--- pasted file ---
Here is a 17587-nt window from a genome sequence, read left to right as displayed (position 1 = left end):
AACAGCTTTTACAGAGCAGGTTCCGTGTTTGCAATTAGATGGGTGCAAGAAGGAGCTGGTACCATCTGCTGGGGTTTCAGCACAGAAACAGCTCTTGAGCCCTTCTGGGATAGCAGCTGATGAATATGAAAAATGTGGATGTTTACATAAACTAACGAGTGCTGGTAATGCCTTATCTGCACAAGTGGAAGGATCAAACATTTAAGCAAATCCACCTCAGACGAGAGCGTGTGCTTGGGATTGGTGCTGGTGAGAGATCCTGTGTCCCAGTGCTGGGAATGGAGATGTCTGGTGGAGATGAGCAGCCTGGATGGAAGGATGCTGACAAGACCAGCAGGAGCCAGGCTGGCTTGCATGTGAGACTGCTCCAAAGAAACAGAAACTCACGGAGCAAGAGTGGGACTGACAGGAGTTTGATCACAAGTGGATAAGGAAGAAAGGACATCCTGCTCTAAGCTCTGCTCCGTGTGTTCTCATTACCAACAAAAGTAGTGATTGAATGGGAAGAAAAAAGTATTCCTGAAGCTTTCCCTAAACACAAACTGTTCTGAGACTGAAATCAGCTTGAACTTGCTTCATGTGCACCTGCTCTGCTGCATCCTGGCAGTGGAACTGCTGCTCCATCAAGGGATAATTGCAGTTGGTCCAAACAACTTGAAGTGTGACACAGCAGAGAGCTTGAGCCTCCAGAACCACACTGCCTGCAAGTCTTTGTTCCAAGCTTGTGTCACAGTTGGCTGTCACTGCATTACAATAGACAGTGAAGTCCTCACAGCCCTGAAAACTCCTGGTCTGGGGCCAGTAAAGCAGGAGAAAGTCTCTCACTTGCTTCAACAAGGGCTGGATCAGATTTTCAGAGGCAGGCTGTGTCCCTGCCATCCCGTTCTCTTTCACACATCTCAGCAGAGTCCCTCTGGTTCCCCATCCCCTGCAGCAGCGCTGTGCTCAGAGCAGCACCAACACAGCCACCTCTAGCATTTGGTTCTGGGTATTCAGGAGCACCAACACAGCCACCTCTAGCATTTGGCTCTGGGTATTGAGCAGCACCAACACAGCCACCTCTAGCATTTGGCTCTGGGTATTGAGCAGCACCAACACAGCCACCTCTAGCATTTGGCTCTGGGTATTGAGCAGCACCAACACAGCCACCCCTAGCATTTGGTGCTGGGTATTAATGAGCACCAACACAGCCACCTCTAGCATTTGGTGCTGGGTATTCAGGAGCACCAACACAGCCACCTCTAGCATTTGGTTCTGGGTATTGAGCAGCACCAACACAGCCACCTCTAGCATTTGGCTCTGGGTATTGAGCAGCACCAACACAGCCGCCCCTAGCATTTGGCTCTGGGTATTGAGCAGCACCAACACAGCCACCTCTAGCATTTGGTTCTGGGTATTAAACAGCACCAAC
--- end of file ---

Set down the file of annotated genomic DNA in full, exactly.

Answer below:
Here is a 17587-nt window from a genome sequence, read left to right as displayed (position 1 = left end):
AACAGCTTTTACAGAGCAGGTTCCGTGTTTGCAATTAGATGGGTGCAAGAAGGAGCTGGTACCATCTGCTGGGGTTTCAGCACAGAAACAGCTCTTGAGCCCTTCTGGGATAGCAGCTGATGAATATGAAAAATGTGGATGTTTACATAAACTAACGAGTGCTGGTAATGCCTTATCTGCACAAGTGGAAGGATCAAACATTTAAGCAAATCCACCTCAGACGAGAGCGTGTGCTTGGGATTGGTGCTGGTGAGAGATCCTGTGTCCCAGTGCTGGGAATGGAGATGTCTGGTGGAGATGAGCAGCCTGGATGGAAGGATGCTGACAAGACCAGCAGGAGCCAGGCTGGCTTGCATGTGAGACTGCTCCAAAGAAACAGAAACTCACGGAGCAAGAGTGGGACTGACAGGAGTTTGATCACAAGTGGATAAGGAAGAAAGGACATCCTGCTCTAAGCTCTGCTCCGTGTGTTCTCATTACCAACAAAAGTAGTGATTGAATGGGAAGAAAAAAGTATTCCTGAAGCTTTCCCTAAACACAAACTGTTCTGAGACTGAAATCAGCTTGAACTTGCTTCATGTGCACCTGCTCTGCTGCATCCTGGCAGTGGAACTGCTGCTCCATCAAGGGATAATTGCAGTTGGTCCAAACAACTTGAAGTGTGACACAGCAGAGAGCTTGAGCCTCCAGAACCACACTGCCTGCAAGTCTTTGTTCCAAGCTTGTGTCACAGTTGGCTGTCACTGCATTACAATAGACAGTGAAGTCCTCACAGCCCTGAAAACTCCTGGTCTGGGGCCAGTAAAGCAGGAGAAAGTCTCTCACTTGCTTCAACAAGGGCTGGATCAGATTTTCAGAGGCAGGCTGTGTCCCTGCCATCCCGTTCTCTTTCACACATCTCAGCAGAGTCCCTCTGGTTCCCCATCCCCTGCAGCAGCGCTGTGCTCAGAGCAGCACCAACACAGCCACCTCTAGCATTTGGTTCTGGGTATTCAGGAGCACCAACACAGCCACCTCTAGCATTTGGCTCTGGGTATTGAGCAGCACCAACACAGCCACCTCTAGCATTTGGCTCTGGGTATTGAGCAGCACCAACACAGCCACCTCTAGCATTTGGCTCTGGGTATTGAGCAGCACCAACACAGCCACCCCTAGCATTTGGTGCTGGGTATTAATGAGCACCAACACAGCCACCTCTAGCATTTGGTGCTGGGTATTCAGGAGCACCAACACAGCCACCTCTAGCATTTGGTTCTGGGTATTGAGCAGCACCAACACAGCCACCTCTAGCATTTGGCTCTGGGTATTGAGCAGCACCAACACAGCCGCCCCTAGCATTTGGCTCTGGGTATTGAGCAGCACCAACACAGCCACCTCTAGCATTTGGTTCTGGGTATTAAACAGCACCAAC